This Is Not the Vinyl I Had in Mind

I was going to say I feel like a broken record—
skipping on depression, depression, depression.

Picture daisies in a field and me, slightly overweight
with long hair and a beard, skipping through them.

It’s that, but not happy. Instead—

I pretend to be a daisy, firmly planted
in the ground and waiting for the sun to come out.

It’s shy, like my ability to initiate sex.
And the dirt around my ankles is dry and sandy—

not the kind of thing to offer support.

I was going to say I sound like a broken record—
skipping on depression, depression, depression,

I think we can safely move past the daisies at this point.
The metaphor doesn’t work, and honestly?

I’m not sure I do anymore either.

I can’t even pretend to be on the mattress,
sunken in sheets with you riding wild—

a daisy flaying in the storm and losing leaves.
But the image just isn’t there, is it? I mean, there’s the skip.

But which foot goes forward? Am I right or left?

I was going to say I am a broken record—
skipping on depression, depression, depression,
but coiled so tightly like a clock I could explode—

a symphony of brass breaking as gears and springs sproing
into every direction but mine.

Am I even left in the middle? With not even a daisy
or the touch of you to pretend at care?

When all I have left is the lubrication
and I don’t even know what to do with that anymore.


12 responses to “This Is Not the Vinyl I Had in Mind”

  1. This is beautifully written. I seem to skip on depression as well. Being a millenial and all, maybe I’m a skipping cd rather than a record.

    1. Same honestly. But I liked the record better for the metaphor.

      1. True, I’ve always been a bit of a hipster as well, so either way is fine 🙂

      2. I grew up with cassettes and then CDs. And then of course digital. I missed the vinyl records. But largely I think because my parents were big music listeners.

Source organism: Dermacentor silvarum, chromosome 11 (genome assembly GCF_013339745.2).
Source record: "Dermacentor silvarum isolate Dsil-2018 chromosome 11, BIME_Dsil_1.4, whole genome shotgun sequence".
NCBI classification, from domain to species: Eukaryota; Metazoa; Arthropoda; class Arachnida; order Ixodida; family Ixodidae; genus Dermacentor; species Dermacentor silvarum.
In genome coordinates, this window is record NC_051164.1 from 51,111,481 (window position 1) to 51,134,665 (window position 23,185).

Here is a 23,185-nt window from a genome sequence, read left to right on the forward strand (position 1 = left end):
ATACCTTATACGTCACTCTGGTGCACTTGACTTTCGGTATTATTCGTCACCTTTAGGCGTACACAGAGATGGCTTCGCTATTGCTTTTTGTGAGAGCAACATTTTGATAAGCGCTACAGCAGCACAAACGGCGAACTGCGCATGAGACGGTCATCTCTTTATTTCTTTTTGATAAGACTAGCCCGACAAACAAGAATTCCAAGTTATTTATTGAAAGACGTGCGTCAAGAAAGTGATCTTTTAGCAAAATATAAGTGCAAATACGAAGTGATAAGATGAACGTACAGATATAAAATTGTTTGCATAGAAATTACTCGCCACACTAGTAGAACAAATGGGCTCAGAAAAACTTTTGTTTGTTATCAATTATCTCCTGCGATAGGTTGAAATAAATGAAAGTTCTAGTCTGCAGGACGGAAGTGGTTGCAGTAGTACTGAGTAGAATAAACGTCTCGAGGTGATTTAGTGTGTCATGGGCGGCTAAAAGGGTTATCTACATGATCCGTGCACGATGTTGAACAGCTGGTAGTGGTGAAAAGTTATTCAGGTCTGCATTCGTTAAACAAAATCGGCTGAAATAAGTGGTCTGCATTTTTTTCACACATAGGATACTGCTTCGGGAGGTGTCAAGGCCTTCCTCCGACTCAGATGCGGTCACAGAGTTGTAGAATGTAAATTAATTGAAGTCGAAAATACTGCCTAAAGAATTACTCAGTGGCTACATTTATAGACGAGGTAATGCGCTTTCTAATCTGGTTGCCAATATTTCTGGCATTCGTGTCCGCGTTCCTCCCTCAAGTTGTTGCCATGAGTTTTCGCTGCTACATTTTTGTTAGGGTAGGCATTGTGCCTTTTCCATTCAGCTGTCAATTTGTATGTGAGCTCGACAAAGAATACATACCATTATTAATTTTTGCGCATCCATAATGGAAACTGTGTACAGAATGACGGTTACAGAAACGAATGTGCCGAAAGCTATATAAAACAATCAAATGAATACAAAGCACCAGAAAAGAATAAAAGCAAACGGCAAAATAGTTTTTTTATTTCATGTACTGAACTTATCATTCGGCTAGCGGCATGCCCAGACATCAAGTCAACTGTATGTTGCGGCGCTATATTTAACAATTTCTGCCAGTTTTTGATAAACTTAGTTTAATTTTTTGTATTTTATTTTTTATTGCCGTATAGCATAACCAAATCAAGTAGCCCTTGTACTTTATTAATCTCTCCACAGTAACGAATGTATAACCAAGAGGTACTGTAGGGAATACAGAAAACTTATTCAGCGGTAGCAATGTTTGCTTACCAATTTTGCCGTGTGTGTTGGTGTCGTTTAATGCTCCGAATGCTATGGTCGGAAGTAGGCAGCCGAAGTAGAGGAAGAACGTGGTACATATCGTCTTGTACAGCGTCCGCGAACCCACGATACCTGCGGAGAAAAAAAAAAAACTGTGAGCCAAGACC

But there is just something about a vinyl records. I’ve never listened to one honestly. Should probably remedy that.

        But, the idea of records skipping and breaking fit where I was with the poem.

        Although, CDs skipping because of bumps and jolts (in the early days of cheap CD players with no skip protection) is really kind of an apt metaphor as well.


      3. I grew up with a record player and kids records like Alvin and the Chipmunks haha. So I’m very familiar with them even though I was born in 1982.

      4. Ah Alvin and the Chipmunks. And I’m not far behind (ahead of?) you. I was born in ’86.

      5. The only songs I really remember being on the Chipmunks record are the christmas song they did and Witch Doctor haha. I wish I still had it.

      6. Ha! Honestly, I think those are probably the only two that anyone remembers. Certainly the most popular ones by far.

        I’d say you could probably find a copy somewhere on Ebay or something. But that’s a kind of crapshoot. And it could be really expensive or junk. I feel like there’s seldom any in-between there.

  2. Beautifully written and your use of skipping vinyl records is spot on. I’ve listened to many of them in my life and the sound of the lines “depression, depression, depression” captures it so well.

    1. Thank you, Bobby. Good to hear that skipping depression line works as well as I had wanted it to.

  3. Really enjoy reading your work, this hits home in a big way. Thank you for your words.

    1. Thanks for reading and taking the time to comment! I’m glad it resonates with you.

Leave a Reply

Subscribe now and never miss a new post from Jacob again.

Choose whether you want to receive updates on everything or just specific categories, like new poetry or new issues of Subtext.

Continue Reading